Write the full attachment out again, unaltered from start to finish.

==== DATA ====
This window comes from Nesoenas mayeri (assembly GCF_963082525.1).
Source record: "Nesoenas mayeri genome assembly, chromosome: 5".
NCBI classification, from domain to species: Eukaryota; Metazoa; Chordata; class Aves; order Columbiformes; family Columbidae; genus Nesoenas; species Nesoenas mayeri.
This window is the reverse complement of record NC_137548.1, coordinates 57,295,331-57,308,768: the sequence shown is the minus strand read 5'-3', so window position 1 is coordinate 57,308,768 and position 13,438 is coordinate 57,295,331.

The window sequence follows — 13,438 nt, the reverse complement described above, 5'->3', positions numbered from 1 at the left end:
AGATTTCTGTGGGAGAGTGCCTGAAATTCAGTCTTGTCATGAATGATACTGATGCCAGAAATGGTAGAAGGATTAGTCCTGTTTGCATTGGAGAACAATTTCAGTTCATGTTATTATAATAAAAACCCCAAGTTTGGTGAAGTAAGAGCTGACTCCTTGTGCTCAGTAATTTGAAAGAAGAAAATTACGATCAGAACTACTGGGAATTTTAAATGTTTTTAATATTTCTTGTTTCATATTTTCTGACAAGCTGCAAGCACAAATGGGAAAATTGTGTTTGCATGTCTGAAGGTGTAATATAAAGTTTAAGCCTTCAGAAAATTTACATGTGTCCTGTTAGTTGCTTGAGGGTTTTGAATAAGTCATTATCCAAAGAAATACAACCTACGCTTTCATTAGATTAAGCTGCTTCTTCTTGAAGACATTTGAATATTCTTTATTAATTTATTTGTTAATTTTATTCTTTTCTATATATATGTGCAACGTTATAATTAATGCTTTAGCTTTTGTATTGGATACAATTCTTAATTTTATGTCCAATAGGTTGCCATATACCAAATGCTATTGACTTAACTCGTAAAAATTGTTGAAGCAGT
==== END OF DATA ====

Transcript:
This window comes from Nesoenas mayeri (assembly GCF_963082525.1).
Source record: "Nesoenas mayeri genome assembly, chromosome: 5".
NCBI classification, from domain to species: Eukaryota; Metazoa; Chordata; class Aves; order Columbiformes; family Columbidae; genus Nesoenas; species Nesoenas mayeri.
This window is the reverse complement of record NC_137548.1, coordinates 57,295,331-57,308,768: the sequence shown is the minus strand read 5'-3', so window position 1 is coordinate 57,308,768 and position 13,438 is coordinate 57,295,331.

The window sequence follows — 13,438 nt, the reverse complement described above, 5'->3', positions numbered from 1 at the left end:
AGATTTCTGTGGGAGAGTGCCTGAAATTCAGTCTTGTCATGAATGATACTGATGCCAGAAATGGTAGAAGGATTAGTCCTGTTTGCATTGGAGAACAATTTCAGTTCATGTTATTATAATAAAAACCCCAAGTTTGGTGAAGTAAGAGCTGACTCCTTGTGCTCAGTAATTTGAAAGAAGAAAATTACGATCAGAACTACTGGGAATTTTAAATGTTTTTAATATTTCTTGTTTCATATTTTCTGACAAGCTGCAAGCACAAATGGGAAAATTGTGTTTGCATGTCTGAAGGTGTAATATAAAGTTTAAGCCTTCAGAAAATTTACATGTGTCCTGTTAGTTGCTTGAGGGTTTTGAATAAGTCATTATCCAAAGAAATACAACCTACGCTTTCATTAGATTAAGCTGCTTCTTCTTGAAGACATTTGAATATTCTTTATTAATTTATTTGTTAATTTTATTCTTTTCTATATATATGTGCAACGTTATAATTAATGCTTTAGCTTTTGTATTGGATACAATTCTTAATTTTATGTCCAATAGGTTGCCATATACCAAATGCTATTGACTTAACTCGTAAAAATTGTTGAAGCAGT